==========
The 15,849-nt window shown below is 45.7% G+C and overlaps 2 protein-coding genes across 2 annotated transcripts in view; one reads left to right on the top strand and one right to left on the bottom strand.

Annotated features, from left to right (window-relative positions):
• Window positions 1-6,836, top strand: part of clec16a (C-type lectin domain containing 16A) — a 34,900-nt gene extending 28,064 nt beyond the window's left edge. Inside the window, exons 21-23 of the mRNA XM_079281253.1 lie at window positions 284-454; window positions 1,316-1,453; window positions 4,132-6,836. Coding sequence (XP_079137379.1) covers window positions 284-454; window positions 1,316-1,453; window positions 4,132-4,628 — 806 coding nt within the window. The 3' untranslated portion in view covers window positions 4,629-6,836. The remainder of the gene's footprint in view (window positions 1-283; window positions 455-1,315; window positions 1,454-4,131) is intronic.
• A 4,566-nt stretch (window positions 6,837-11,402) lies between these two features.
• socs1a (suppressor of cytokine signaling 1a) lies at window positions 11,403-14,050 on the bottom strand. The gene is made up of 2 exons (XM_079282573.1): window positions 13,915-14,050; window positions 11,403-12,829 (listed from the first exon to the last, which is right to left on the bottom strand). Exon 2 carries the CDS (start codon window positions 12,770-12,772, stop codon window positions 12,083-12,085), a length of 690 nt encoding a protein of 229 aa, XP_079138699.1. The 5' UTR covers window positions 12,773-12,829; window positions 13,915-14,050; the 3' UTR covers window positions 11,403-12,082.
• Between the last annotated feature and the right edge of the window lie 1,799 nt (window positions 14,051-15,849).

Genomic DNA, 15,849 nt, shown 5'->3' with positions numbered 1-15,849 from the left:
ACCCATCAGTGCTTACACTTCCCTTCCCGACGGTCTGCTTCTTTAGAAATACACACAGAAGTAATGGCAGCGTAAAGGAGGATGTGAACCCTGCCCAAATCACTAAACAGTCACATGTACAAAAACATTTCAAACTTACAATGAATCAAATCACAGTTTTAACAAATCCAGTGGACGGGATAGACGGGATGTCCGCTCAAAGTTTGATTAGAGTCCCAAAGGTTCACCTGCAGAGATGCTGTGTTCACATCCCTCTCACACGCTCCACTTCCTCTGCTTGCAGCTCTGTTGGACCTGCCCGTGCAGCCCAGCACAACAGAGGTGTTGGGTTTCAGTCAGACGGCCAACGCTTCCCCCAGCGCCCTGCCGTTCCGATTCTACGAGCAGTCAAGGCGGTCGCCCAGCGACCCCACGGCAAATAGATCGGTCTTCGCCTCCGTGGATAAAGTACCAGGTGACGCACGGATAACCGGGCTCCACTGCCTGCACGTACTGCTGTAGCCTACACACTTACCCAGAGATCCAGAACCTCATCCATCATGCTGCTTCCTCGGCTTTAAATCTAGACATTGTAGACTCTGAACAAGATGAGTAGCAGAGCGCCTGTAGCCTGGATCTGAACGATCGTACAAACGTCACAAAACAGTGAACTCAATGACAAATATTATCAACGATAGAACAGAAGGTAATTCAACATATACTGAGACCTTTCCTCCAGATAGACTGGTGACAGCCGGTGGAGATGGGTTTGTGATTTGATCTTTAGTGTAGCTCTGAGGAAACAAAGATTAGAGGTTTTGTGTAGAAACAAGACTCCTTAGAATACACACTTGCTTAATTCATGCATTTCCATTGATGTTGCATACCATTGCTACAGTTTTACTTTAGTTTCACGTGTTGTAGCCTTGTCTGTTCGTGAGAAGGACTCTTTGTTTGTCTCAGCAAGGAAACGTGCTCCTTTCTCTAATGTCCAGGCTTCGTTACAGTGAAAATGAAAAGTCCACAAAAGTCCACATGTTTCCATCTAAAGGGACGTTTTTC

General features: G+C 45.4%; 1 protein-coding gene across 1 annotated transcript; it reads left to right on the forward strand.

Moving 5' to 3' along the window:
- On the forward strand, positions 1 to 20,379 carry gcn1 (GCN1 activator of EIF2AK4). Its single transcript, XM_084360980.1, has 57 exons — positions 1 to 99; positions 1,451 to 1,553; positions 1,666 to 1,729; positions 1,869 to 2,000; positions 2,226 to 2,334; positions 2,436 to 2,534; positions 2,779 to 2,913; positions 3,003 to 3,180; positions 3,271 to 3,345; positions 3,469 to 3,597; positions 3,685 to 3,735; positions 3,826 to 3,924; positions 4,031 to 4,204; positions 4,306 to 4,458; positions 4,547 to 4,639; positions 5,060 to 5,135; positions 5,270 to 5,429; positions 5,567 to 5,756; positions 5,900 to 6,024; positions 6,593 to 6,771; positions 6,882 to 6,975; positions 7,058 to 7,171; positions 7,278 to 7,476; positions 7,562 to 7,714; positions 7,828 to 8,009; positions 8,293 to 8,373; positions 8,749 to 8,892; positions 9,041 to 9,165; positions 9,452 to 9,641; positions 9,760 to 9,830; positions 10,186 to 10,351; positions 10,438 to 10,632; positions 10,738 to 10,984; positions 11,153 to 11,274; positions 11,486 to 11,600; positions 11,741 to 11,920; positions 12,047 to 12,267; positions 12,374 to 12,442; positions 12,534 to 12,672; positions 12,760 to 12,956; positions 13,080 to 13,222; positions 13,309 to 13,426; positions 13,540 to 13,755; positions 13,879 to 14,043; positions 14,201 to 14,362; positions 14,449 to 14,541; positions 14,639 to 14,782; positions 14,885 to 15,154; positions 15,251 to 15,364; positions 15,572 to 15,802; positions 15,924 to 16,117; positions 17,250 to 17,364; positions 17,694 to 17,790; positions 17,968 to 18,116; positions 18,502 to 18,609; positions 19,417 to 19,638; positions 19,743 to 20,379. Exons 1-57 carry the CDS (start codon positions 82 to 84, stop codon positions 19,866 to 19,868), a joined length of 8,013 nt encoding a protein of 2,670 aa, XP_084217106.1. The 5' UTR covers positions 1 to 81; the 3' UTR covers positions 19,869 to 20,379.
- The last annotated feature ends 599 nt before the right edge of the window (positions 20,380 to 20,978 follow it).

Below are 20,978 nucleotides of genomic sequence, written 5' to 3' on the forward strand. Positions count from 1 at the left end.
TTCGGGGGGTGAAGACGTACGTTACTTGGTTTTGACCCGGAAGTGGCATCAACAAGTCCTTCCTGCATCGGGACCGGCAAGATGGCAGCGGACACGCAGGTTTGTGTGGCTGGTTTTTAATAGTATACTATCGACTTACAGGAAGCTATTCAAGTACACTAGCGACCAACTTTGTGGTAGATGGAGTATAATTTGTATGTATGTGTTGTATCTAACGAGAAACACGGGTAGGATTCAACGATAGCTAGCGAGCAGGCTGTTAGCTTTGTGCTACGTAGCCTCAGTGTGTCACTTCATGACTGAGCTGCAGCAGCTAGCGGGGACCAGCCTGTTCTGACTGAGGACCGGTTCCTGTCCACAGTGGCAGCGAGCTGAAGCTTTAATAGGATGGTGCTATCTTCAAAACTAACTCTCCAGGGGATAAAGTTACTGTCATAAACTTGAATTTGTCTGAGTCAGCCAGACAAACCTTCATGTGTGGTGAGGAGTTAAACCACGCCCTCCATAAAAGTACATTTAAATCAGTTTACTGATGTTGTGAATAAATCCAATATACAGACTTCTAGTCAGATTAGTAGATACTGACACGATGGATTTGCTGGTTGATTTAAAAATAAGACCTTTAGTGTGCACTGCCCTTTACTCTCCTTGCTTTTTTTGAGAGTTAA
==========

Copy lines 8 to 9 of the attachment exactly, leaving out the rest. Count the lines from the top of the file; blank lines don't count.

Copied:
ACCCATCAGTGCTTACACTTCCCTTCCCGACGGTCTGCTTCTTTAGAAATACACACAGAAGTAATGGCAGCGTAAAGGAGGATGTGAACCCTGCCCAAATCACTAAACAGTCACATGTACAAAAACATTTCAAACTTACAATGAATCAAATCACAGTTTTAACAAATCCAGTGGACGGGATAGACGGGATGTCCGCTCAAAGTTTGATTAGAGTCCCAAAGGTTCACCTGCAGAGATGCTGTGTTCACATCCCTCTCACACGCTCCACTTCCTCTGCTTGCAGCTCTGTTGGACCTGCCCGTGCAGCCCAGCACAACAGAGGTGTTGGGTTTCAGTCAGACGGCCAACGCTTCCCCCAGCGCCCTGCCGTTCCGATTCTACGAGCAGTCAAGGCGGTCGCCCAGCGACCCCACGGCAAATAGATCGGTCTTCGCCTCCGTGGATAAAGTACCAGGTGACGCACGGATAACCGGGCTCCACTGCCTGCACGTACTGCTGTAGCCTACACACTTACCCAGAGATCCAGAACCTCATCCATCATGCTGCTTCCTCGGCTTTAAATCTAGACATTGTAGACTCTGAACAAGATGAGTAGCAGAGCGCCTGTAGCCTGGATCTGAACGATCGTACAAACGTCACAAAACAGTGAACTCAATGACAAATATTATCAACGATAGAACAGAAGGTAATTCAACATATACTGAGACCTTTCCTCCAGATAGACTGGTGACAGCCGGTGGAGATGGGTTTGTGATTTGATCTTTAGTGTAGCTCTGAGGAAACAAAGATTAGAGGTTTTGTGTAGAAACAAGACTCCTTAGAATACACACTTGCTTAATTCATGCATTTCCATTGATGTTGCATACCATTGCTACAGTTTTACTTTAGTTTCACGTGTTGTAGCCTTGTCTGTTCGTGAGAAGGACTCTTTGTTTGTCTCAGCAAGGAAACGTGCTCCTTTCTCTAATGTCCAGGCTTCGTTACAGTGAAAATGAAAAGTCCACAAAAGTCCACATGTTTCCATCTAAAGGGACGTTTTTC

General features: G+C 45.4%; 1 protein-coding gene across 1 annotated transcript; it reads left to right on the forward strand.